22 May Return To Work. Is Your Business Prepared?
As we move towards a staged reopening of the economy, there are many helpful resources for businesses in planning and preparing to reopen. California is currently in early-Stage 2 of what is referred to as the “resilience roadmap,” which is shown in the flowchart below. For a more detailed description of the roadmap you can access the State’s COVID-19 website here: https://covid19.ca.gov/roadmap/#guidance.=
Counties are beginning to move toward the second phase of stage 2, including dine-in restaurants and offices, but they must first show the state that they meet certain thresholds. While each county works toward that goal, businesses must work on getting themselves ready to open.
In accordance with state requirements, before reopening, all facilities must:
1. Perform a detailed risk assessment and implement a site-specific protection plan;
2. Train employees on how to limit the spread of COVID-19, including how to screen themselves for symptoms and stay home if they have them;
3. Implement individual control measures and screenings;
4. Implement disinfecting protocols; and
5. Implement physical distancing guidelines.
California developed 20 separate industry-specific guidelines and checklists for reopening that can be found here: https://covid19.ca.gov/industry-guidance/. The State recommends (and some counties are requiring) that businesses post the industry-specific checklists and social distancing protocols in their workplace to show customers and employees that measures have been taken to reduce risk.
I’m already working with employers on this, so if you need help creating and implementing protocols and procedures, feel free to contact me. You may also find helpful reopening guidance on the CDC website here: https://www.cdc.gov/coronavirus/2019-ncov/community/reopen-guidance.html?deliveryName=USCDC_2067-DM26911
Those are the facts. Now, for straight talk and other human considerations.
Let’s be honest, you will have employees who are scared to return to work. If there are underlying health conditions, that will of course need to be explored and reasonable accommodations considered. But sometimes, they are just scared. After all, regardless of any shelter in place being lifted and business needing to continue, we are still in the middle of a pandemic.
People are watching the news, researching data, some accurate and some maybe less so. Maybe they’ve lost someone they know to the virus. Even if they really miss being at work with their coworkers, they may still feel a level of uncertainty or fear.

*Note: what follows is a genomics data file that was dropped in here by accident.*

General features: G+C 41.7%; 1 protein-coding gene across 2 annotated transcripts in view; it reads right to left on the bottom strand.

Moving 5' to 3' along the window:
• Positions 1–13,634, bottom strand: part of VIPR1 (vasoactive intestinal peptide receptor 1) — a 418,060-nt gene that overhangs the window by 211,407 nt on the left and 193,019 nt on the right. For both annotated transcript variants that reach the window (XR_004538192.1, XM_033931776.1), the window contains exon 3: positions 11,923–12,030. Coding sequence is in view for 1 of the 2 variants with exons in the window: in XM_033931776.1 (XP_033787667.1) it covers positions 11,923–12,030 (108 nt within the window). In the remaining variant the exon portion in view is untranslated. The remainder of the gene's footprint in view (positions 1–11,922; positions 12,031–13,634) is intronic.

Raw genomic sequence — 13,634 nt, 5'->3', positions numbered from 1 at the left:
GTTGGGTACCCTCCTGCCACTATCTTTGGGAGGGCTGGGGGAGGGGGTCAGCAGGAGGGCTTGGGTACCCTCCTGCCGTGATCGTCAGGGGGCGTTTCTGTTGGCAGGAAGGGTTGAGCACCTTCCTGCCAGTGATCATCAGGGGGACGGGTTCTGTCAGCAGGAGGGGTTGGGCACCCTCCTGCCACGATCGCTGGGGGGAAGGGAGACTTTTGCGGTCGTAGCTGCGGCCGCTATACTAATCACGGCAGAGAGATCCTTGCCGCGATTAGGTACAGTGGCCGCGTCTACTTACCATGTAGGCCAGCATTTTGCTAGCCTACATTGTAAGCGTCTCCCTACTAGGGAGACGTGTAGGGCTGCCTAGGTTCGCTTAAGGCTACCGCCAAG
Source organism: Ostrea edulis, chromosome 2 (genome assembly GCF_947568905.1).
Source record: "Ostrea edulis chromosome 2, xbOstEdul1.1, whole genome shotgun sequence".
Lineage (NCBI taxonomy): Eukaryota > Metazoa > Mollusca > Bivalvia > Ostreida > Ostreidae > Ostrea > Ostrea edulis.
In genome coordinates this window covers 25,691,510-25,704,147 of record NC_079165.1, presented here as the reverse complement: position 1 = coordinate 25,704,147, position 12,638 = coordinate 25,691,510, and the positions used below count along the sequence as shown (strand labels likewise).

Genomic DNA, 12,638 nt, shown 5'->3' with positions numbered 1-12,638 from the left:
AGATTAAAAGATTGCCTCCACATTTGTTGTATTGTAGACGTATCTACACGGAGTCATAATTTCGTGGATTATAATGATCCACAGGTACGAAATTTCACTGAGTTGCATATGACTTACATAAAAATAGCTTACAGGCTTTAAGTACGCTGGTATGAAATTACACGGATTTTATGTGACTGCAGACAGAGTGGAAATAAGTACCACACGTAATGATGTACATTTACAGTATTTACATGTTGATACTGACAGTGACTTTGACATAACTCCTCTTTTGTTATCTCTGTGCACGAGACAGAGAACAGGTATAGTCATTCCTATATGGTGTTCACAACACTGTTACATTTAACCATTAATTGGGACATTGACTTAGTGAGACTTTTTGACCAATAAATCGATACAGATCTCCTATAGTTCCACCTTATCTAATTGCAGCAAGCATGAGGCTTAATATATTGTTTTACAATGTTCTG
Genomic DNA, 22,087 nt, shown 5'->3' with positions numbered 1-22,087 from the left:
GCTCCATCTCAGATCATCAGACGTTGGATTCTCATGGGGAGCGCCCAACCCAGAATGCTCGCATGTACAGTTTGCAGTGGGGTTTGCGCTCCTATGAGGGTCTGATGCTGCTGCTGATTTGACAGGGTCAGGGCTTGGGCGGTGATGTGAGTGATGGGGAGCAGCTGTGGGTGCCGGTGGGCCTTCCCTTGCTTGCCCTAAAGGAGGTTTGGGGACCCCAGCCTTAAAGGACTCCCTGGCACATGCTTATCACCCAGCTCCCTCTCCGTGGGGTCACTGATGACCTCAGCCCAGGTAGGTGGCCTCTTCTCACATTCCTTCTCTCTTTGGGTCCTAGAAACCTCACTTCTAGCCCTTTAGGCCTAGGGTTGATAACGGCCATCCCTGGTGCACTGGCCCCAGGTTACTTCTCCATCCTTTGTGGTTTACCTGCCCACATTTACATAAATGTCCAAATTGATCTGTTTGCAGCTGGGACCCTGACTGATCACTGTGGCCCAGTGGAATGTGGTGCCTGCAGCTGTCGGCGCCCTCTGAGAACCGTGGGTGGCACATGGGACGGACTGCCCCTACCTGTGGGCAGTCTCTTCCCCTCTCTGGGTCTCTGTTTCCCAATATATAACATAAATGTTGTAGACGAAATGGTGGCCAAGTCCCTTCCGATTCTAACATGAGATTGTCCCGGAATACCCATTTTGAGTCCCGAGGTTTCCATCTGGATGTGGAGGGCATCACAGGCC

The biggest questions I’m hearing from employees about returning to work are:
Do I have to come in? Can we continue to telework?
How will you keep us safe?
Do I have to wear a mask? Will everyone wear a mask, even visitors/customers?
What happens if I get sick? What if I have a family member who gets sick?
What if a co-worker gets sick? How will I know?
You will want to start preparing your employees now for returning to work and develop a communication strategy. They want to know their health and safety matters and they want to know what the workplace will look like and how it will operate when they return.
This process will require some flexibility and creativity on your part, as a leader and/or employer. How will you redesign your workspace to ensure >6ft of distance between people? Wherever possible, can people continue to telework? How will you train folks on your safety and disinfecting policies? Will you have staggered shifts and limitations on visitors to reduce potential exposure?
These are tough and chaotic times for everyone. You may be struggling with the logistics and financials for re-opening and moving your business forward. And just as before this pandemic struck, keeping your most valued and high performing employees engaged and motivated will be one of your keys to successfully navigating your company’s future and success.
I recommend conducting a return to work survey to gauge where people are with respect to reopening; explore their concerns, requests, and suggestions. Talk to them and involve them in the process. No one wants to feel like returning to work is something that is happening to them.
I understand that this is just another added challenge to your business and you can’t be everything to everyone. However, if you are looking minimize the concern and possible panic, empathy and communication are key. I call this Leading With Compassion. It’s how you keep morale up and your team on board with your mission and vision, and it is needed now, probably more than ever.